If we were to rewind the clock to our hunter gatherer past, we’d find our ancestors using their arms and shoulders in a variety of interesting and exciting ways - climbing trees and rocks, scrambling across uneven terrain, throwing projectiles at prey - and many more important ways besides.
Fast forward to today, and for many of us our shoulders (as with most of the joints in our body) are chronically under used (think long hours sitting at a laptop with our arms resting on a desk).
And to coin a cliche, if we don’t use it, we’ll start to lose it. If we only take our joints through very limited ranges of movement, then our nervous system responds by literally closing off our ability to move through greater ranges (why waste precious energy and resources?)
But thankfully there’s an antidote that’s readily available - movement.
Yoga is a great start - it gets us moving our arms and shoulders through ranges that we might not be accustomed to on a daily basis. But most of the movements we take in yoga are passive stretches that rely on the application of external force (teacher adjustments, the leverage of our own body or gravity).
To complement these passive stretches it’s helpful to take active, controlled movements that cultivate the strength needed to functionally access the range of motion in our shoulders.
To get you started, we've put together a short shoulder mobility sequence that will help you cultivate more active strength and control through the range of movement in your shoulders and maintain healthy functioning of these important joints to support your yoga practice (and daily life!). And as most of them are simple movements, it’s ideal to take this sequence as a mindfulness practice, really dropping your awareness into sensations, thoughts and breath, and welcoming whatever arises.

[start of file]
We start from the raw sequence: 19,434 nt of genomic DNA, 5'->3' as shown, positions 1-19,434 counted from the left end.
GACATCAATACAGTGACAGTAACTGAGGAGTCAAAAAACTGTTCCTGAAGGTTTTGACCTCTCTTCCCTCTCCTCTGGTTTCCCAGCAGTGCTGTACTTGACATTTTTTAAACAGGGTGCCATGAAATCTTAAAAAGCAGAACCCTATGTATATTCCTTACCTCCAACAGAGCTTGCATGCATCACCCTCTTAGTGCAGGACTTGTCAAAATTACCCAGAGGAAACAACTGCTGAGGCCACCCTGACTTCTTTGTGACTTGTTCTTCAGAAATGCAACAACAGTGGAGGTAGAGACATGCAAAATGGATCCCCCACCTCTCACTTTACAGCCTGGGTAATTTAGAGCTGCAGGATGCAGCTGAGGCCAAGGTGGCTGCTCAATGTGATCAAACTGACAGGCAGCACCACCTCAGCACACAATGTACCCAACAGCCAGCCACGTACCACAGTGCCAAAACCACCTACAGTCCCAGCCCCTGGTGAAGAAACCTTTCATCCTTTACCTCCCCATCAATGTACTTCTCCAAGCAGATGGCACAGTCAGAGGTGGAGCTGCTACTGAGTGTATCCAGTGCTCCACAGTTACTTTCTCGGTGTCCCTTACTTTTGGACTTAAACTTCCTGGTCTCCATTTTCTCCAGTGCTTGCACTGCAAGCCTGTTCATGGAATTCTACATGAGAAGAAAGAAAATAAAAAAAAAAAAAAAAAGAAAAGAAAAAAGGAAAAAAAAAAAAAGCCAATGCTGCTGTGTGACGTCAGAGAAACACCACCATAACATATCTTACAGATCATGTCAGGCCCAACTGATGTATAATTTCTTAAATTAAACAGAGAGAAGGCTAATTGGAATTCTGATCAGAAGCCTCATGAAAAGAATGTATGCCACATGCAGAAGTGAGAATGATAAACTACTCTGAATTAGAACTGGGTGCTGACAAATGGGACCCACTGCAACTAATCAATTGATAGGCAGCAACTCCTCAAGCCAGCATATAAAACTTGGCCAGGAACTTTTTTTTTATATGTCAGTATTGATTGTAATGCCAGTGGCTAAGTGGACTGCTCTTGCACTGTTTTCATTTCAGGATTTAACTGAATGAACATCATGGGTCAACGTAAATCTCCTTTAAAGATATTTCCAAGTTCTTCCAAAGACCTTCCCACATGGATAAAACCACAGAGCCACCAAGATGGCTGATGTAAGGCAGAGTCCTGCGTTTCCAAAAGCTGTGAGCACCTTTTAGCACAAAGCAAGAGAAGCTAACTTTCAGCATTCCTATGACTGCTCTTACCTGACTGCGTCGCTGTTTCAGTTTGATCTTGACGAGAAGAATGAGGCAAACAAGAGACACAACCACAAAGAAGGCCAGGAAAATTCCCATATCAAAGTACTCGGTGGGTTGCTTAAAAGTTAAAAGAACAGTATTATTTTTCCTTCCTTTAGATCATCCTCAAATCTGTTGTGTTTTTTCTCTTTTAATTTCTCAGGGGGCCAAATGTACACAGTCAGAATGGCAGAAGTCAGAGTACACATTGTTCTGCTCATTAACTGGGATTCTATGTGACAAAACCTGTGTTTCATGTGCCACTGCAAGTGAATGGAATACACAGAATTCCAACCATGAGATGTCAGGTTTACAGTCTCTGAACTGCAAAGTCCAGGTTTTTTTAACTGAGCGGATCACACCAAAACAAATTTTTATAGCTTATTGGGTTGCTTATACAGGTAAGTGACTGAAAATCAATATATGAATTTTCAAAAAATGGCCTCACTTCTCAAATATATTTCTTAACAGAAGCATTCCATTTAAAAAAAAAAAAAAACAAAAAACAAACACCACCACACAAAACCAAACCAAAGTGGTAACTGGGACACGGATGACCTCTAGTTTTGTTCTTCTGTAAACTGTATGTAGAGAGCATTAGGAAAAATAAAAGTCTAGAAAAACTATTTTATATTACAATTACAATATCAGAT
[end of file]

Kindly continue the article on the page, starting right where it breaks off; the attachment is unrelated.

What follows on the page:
So enjoy the exploration, be interested in your experience of the movements and the sensations that arise, and as always, be sure to listen to the feedback from your body.
Shoulder Girdle Rotations
This first movement is called a ‘Controlled Articular Rotation’ (CAR) - we’re not simply rolling our shoulders around, we’re moving intentionally through the full range of motion available to us. At the same time we’re creating some internal tension and resistance through the rest of our body (tensing legs, belly etc.) to both isolate the movement in the shoulder girdle and to maximise the feedback that we’re sending to our nervous system.
For this movement keep the elbows locked and your palms clamped to the sides of your legs (rather than rolling your hands around to the fronts or backs of the thighs).
Begin by drawing your shoulders up towards your ears and then with the shoulders lifted, squeeze your shoulder blades back towards your spine. Maintaining that squeeze of the shoulder blades back, slide them down your body - then with the shoulders drawn down, roll them forward. Finally, with the shoulders rolled forward lift them back up towards your ears. That’s one round.
Take 3 - 5 rounds in total and then 3 - 5 rounds in the opposite direction (i.e. shoulders lift, roll forward, slide down, squeeze back and lift up again).
For this movement we’ll rotate the arms along their length - technically called axial rotation. Watch out for the front ribs wanting to lift and flare (keep them a little bit ‘knitted’ towards your mid line instead).
Start with your arms reaching wide of the body, palms open, and then rotate the little finger edges of your hands towards the space behind you. You might feel the muscles around the tips of your should blades engage. From there rotate the palms forwards, down and around behind you. Continue for 20 - 30 rotations.
Shoulder Joint Rotations
This is another rotational movement - joint rotations are the best way we have of moving through all ranges of motion accessible to us and letting our nervous system know that we want to keep those ranges open.
Again you’ll need to keep your elbow locked for this movement and create some internal tension throughout the body. Other things to watch out for are that pesky rib flare and the torso wanting to rotate around towards the direction of the arm that you’re moving…keep it facing directly forward instead.